Pfft. I bet the NSA could crack it in seconds. 😛
So… Hopefully you’ve noticed the new theme by now.
If you haven’t, I have no idea what you’re doing here at this very second. You do realise that you’re on the internet, yeah? :S
I hated the old theme for a number of reasons –
- Horribly commented code.
One of my pet peeves has to be programmers (web or otherwise) who don’t follow good programming practices. In Satiorii’s case, it wasn’t just lack of comments – just a lack of readability in general. Ugh.
- Sidebars at the BOTTOM of the page.
Uh, hello? Sidebars at the BOTTOM of the page? That’s just not cool – it might have been had you included links to jump down quickly, but in any case, sidebar widgets looked like they had been hacked together, and ugly as hell – misalignment, horrible formatting, etc.. 🙁
- No search.
See 2. Because search was so horrible, it wasn’t even worth using.
The previous theme – you could clearly tell it wasn’t designed to be modified. Plus it didn’t seem to be made by someone who understood how wordpress works – at least, not in the traditional blogging sense.
However, it wasn’t all bad – I chose to look past it’s shortcomings to focus on the good, because that’s the kind of guy I am. 😀
I did like elements of it, otherwise it wouldn’t have stayed as long as it did – particularly the awesome header links that showed off my pages:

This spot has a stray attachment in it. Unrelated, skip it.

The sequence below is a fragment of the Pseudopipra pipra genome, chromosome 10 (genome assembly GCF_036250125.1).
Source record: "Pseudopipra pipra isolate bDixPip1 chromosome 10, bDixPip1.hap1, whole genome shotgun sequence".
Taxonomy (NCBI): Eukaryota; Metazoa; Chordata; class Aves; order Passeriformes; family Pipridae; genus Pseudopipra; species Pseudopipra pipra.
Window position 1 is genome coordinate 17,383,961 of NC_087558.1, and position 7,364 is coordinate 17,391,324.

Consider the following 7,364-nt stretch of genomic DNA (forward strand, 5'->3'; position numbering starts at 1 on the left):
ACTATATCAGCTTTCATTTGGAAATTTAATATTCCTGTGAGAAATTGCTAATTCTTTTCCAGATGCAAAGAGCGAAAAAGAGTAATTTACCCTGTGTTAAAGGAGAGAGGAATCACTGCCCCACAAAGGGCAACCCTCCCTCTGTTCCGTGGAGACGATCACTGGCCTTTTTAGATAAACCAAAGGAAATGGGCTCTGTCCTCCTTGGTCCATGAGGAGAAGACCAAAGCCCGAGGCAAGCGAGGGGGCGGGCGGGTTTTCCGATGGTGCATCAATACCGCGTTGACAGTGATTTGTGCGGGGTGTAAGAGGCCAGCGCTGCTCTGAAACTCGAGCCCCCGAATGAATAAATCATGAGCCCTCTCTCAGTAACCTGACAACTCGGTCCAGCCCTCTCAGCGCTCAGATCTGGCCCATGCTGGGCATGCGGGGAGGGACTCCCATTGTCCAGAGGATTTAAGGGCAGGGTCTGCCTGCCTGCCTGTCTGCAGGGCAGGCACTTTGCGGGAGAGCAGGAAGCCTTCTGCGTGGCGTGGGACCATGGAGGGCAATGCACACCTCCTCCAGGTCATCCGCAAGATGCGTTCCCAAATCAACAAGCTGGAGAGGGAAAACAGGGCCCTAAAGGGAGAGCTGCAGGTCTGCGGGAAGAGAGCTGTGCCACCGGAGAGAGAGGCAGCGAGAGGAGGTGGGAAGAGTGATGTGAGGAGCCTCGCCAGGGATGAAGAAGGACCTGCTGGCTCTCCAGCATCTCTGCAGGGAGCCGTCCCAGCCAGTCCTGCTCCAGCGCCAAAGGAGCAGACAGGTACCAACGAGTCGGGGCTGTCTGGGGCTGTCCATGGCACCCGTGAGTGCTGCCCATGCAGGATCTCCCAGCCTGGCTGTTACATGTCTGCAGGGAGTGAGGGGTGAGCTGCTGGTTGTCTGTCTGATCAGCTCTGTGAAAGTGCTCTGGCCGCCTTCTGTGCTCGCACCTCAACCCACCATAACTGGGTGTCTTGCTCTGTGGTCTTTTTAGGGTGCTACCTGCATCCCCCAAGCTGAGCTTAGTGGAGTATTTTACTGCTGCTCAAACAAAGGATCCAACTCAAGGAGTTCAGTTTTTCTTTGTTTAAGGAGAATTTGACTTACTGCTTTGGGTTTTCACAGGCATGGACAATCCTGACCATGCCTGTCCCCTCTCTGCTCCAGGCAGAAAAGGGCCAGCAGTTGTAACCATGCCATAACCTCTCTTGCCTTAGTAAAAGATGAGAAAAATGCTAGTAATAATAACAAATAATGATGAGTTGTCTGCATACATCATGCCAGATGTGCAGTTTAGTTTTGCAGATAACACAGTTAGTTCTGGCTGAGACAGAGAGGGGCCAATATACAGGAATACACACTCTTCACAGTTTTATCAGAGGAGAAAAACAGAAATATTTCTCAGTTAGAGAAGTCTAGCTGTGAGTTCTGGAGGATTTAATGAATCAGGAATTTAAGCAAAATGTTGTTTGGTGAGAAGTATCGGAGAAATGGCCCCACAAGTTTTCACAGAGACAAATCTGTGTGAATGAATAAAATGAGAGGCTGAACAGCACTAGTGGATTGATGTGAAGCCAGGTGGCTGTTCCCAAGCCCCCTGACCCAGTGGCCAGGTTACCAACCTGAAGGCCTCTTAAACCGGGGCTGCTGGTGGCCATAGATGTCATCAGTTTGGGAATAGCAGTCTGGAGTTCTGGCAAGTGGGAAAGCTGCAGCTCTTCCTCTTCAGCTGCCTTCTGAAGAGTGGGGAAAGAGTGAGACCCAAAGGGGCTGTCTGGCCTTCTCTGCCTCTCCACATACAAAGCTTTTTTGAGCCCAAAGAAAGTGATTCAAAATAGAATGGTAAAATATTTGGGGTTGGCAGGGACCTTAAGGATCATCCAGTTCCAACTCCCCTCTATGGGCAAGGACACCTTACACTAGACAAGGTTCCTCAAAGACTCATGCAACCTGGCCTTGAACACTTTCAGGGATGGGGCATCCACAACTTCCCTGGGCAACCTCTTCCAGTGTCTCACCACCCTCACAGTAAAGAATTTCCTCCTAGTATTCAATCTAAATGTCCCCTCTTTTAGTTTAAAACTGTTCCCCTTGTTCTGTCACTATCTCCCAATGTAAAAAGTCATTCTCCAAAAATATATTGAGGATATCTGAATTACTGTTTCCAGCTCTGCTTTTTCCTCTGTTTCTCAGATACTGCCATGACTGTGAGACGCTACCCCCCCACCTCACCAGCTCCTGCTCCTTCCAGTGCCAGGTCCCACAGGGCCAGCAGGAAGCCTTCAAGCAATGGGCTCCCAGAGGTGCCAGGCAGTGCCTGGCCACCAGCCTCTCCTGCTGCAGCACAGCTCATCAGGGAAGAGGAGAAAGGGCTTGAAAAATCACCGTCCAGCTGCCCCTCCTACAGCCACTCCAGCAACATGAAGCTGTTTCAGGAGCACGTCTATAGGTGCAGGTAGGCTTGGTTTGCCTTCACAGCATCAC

They’re quite nice – I love it how it placed those things front and centre, exactly where they should be.
Another thing I quite liked was the awesome typography of the blog name and sub-heading – under OSX, it just looked awesome. However, under Windows it was a different story – it seemed to be borked for most people anyway (or maybe just Chris). Maybe it’s how the two OSs render fonts, or how the anti-aliasing was waaaaay nicer on OSX, or something.
Anyway, I hope you like the new theme. It’s (the somewhat popular) Grid Focus, by Derek of 5thirtyone.com – if you have a chance, head over to that site to check out more themes. I’m even thinking of using The Unstandard theme for the Radi8 website… Oops, probably shouldn’t have leaked that 😉
So, Java, huh?
It’s not so bad, actually.
As a first language, Java is okay – especially when it is taught right (inside joke there).
Anyway, hot on the heels (somewhat cold, actually), of the Windows Shutdown Crapfest, comes the X Character Finder crapfest, courtesy of yours truly.
First, a little background to this – at Uni I’m doing a subject called programming and problem solving. It involves Java.
Our first assignment was to calculate some variable. Or something. Anyway – one of the things we had to do was find out if the user’s name had the ‘x’ character in it – in either upper or lower case.
This is what I managed to come up with – I’ve commented the code so you understand what it does. I’ve also used Pastie to embed the code, because this is the one time WordPress has failed me. Right, everything seems to be failing hard on me tonight, so I’ve just linked the Pastie… 🙁